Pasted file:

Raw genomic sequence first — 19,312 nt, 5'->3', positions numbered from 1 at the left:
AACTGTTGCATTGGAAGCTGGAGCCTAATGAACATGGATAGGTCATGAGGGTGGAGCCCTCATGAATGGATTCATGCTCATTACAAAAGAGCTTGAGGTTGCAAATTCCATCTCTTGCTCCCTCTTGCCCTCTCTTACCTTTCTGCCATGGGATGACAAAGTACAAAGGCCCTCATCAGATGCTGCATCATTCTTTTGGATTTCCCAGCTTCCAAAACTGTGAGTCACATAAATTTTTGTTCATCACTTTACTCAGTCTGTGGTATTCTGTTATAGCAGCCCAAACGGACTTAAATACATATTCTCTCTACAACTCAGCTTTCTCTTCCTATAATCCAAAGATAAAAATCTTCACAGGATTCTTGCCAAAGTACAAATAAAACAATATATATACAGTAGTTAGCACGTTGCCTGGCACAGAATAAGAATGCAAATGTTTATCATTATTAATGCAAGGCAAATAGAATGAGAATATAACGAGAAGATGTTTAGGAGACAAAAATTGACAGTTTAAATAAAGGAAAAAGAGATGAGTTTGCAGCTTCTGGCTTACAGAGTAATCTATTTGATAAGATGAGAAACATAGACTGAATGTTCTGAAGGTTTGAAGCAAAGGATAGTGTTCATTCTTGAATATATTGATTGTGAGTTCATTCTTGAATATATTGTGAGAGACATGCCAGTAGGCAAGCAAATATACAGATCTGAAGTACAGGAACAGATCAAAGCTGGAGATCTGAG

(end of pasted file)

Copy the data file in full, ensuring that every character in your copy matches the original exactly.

Raw genomic sequence first — 19,312 nt, 5'->3', positions numbered from 1 at the left:
AACTGTTGCATTGGAAGCTGGAGCCTAATGAACATGGATAGGTCATGAGGGTGGAGCCCTCATGAATGGATTCATGCTCATTACAAAAGAGCTTGAGGTTGCAAATTCCATCTCTTGCTCCCTCTTGCCCTCTCTTACCTTTCTGCCATGGGATGACAAAGTACAAAGGCCCTCATCAGATGCTGCATCATTCTTTTGGATTTCCCAGCTTCCAAAACTGTGAGTCACATAAATTTTTGTTCATCACTTTACTCAGTCTGTGGTATTCTGTTATAGCAGCCCAAACGGACTTAAATACATATTCTCTCTACAACTCAGCTTTCTCTTCCTATAATCCAAAGATAAAAATCTTCACAGGATTCTTGCCAAAGTACAAATAAAACAATATATATACAGTAGTTAGCACGTTGCCTGGCACAGAATAAGAATGCAAATGTTTATCATTATTAATGCAAGGCAAATAGAATGAGAATATAACGAGAAGATGTTTAGGAGACAAAAATTGACAGTTTAAATAAAGGAAAAAGAGATGAGTTTGCAGCTTCTGGCTTACAGAGTAATCTATTTGATAAGATGAGAAACATAGACTGAATGTTCTGAAGGTTTGAAGCAAAGGATAGTGTTCATTCTTGAATATATTGATTGTGAGTTCATTCTTGAATATATTGTGAGAGACATGCCAGTAGGCAAGCAAATATACAGATCTGAAGTACAGGAACAGATCAAAGCTGGAGATCTGAG